by Michael S. Kaplan, published on 2006/06/04 09:23 -04:00, original URI: http://blogs.msdn.com/b/michkap/archive/2006/06/04/616814.aspx
If you follow Shawn Steele's blog you will have seen these already, but if you don't and you care about globalization support in Windows or the .Net Framework you will want to take a look:
There is a lot to grok in there, particularly the second one where backcompat runs headlong into working with standards and also working with a community that had been going in a slightly different direction than Microsoft was already on.
The old model for names was definitely built along the same architecture as LCIDs originally were. And the underlying resource model does not currently change at all. Also, underneath it all data is still for the most part structured the same way.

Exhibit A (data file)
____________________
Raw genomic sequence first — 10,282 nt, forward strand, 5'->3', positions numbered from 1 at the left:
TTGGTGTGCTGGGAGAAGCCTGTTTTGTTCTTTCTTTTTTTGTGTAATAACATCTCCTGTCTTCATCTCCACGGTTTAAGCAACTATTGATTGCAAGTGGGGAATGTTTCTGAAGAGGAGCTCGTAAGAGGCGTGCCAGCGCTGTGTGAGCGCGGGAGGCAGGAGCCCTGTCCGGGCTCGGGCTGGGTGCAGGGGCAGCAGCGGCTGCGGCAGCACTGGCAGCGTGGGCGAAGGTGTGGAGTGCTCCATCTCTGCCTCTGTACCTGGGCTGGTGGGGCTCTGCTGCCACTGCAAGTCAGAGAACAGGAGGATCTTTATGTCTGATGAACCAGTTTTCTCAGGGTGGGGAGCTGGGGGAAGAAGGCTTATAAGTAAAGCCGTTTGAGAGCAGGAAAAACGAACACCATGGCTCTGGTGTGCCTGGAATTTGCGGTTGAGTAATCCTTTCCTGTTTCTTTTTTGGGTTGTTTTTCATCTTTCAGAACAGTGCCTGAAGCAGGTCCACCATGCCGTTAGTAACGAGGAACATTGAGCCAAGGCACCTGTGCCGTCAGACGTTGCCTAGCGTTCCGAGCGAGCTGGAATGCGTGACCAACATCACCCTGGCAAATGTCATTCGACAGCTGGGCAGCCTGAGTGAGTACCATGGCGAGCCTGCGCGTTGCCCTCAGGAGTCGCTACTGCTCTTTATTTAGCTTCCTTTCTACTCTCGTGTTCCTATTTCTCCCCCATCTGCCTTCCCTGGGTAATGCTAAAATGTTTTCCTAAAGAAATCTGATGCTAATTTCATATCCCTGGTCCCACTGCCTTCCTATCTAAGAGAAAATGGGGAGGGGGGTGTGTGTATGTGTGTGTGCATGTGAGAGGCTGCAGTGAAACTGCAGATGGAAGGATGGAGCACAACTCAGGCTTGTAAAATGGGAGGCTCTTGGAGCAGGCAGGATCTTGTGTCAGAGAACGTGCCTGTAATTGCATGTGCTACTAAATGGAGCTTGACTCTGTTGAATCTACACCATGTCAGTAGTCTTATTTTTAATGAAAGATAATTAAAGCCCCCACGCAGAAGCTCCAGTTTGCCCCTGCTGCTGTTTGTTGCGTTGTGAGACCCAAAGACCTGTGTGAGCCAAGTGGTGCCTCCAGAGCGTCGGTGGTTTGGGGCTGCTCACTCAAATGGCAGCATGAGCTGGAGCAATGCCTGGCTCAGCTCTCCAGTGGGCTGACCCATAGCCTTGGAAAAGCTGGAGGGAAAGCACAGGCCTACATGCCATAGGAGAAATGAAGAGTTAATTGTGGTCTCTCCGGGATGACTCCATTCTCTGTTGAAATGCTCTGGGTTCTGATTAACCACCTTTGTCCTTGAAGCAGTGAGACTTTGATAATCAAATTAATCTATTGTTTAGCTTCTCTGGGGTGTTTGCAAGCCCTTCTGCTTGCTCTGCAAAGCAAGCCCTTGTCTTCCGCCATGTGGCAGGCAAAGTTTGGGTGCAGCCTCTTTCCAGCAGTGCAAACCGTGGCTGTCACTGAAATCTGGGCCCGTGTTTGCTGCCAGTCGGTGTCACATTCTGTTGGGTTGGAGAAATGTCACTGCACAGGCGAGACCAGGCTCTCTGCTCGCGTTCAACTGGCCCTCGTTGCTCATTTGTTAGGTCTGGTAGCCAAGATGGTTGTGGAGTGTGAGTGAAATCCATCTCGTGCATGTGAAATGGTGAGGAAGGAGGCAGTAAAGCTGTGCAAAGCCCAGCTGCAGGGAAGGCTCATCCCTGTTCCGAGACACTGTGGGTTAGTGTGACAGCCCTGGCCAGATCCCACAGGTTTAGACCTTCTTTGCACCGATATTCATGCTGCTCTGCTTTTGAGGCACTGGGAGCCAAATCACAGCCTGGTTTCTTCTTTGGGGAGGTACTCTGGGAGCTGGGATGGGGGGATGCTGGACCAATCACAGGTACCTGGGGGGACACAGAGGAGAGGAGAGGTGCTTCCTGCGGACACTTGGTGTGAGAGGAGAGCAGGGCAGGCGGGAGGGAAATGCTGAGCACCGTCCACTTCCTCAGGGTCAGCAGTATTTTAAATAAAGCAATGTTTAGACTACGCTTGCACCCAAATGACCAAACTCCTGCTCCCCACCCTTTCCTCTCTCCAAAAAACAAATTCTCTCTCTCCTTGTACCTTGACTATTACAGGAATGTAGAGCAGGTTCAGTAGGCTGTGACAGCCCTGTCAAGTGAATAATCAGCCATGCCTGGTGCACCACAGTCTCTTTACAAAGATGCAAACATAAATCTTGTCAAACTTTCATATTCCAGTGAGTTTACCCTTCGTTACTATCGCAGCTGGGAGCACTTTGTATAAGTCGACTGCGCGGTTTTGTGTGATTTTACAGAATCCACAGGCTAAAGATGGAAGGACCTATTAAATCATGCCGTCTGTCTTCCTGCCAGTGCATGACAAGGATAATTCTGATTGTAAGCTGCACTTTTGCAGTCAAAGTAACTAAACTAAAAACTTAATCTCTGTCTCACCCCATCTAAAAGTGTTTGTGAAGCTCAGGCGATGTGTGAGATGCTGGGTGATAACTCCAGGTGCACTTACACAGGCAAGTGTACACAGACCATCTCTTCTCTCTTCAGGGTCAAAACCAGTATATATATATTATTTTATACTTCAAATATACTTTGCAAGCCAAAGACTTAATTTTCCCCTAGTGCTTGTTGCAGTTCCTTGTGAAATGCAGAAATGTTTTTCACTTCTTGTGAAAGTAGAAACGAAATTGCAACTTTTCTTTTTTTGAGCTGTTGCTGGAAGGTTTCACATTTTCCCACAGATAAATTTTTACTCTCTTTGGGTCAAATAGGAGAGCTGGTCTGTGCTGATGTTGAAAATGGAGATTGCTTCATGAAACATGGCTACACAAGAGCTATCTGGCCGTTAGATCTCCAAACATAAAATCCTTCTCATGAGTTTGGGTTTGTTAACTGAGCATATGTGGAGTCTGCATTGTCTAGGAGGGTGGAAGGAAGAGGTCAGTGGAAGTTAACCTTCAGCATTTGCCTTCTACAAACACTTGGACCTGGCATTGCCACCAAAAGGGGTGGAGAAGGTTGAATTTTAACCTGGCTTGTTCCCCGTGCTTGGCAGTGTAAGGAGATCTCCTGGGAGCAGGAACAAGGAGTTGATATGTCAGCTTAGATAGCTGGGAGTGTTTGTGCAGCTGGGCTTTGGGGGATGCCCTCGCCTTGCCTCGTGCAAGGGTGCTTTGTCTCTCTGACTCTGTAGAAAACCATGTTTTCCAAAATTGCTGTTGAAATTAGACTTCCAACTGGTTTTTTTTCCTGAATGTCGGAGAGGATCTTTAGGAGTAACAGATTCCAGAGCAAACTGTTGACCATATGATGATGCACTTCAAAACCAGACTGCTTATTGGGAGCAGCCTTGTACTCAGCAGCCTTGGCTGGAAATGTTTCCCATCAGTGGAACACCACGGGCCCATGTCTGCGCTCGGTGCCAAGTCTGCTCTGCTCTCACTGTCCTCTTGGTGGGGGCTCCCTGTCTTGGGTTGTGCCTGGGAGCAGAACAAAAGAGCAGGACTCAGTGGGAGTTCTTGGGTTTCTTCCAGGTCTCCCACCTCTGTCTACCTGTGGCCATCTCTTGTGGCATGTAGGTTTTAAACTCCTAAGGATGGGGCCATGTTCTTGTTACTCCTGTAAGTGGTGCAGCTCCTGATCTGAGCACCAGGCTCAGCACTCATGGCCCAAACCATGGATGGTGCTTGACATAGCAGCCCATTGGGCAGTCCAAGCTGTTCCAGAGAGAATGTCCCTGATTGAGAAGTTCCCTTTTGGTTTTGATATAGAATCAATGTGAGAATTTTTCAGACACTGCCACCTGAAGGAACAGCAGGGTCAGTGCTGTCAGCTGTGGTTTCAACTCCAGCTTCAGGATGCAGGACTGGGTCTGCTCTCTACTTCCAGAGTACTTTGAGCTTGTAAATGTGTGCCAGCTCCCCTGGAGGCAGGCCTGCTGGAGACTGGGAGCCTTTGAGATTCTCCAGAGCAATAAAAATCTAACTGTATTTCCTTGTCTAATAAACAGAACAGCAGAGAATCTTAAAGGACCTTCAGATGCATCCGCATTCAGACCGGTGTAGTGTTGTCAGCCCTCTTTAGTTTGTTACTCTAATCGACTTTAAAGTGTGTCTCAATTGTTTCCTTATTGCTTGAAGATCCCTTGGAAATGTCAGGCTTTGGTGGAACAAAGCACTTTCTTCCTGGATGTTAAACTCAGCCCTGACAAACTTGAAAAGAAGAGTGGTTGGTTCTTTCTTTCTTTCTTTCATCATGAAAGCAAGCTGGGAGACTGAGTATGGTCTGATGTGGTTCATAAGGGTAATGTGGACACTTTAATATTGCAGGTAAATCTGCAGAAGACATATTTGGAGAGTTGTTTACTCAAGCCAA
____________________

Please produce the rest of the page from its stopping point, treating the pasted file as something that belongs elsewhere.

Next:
But the change (going from a language[-region][-script] to a language[-script][-region] ordering in the names) is a conceptual shift that will better match the way that people often look at locale and language identifiers.
As a rule, these types of changes are painful, since for every customer who is glad Microsoft will finally match standards efforts that for the most part came after them, there might be someone else who really only cares that backcompat is broken and feels that standards folks can get bent.
But they are important changes to do without delaying any further -- while the real impact can be minimized since so few cultures are affected.
(And as Shawn points out, those who are relying on the old behavior can always use custom cultures to get back the old (non-conformant) names they need!)
Definitely worth a read or three... :-)
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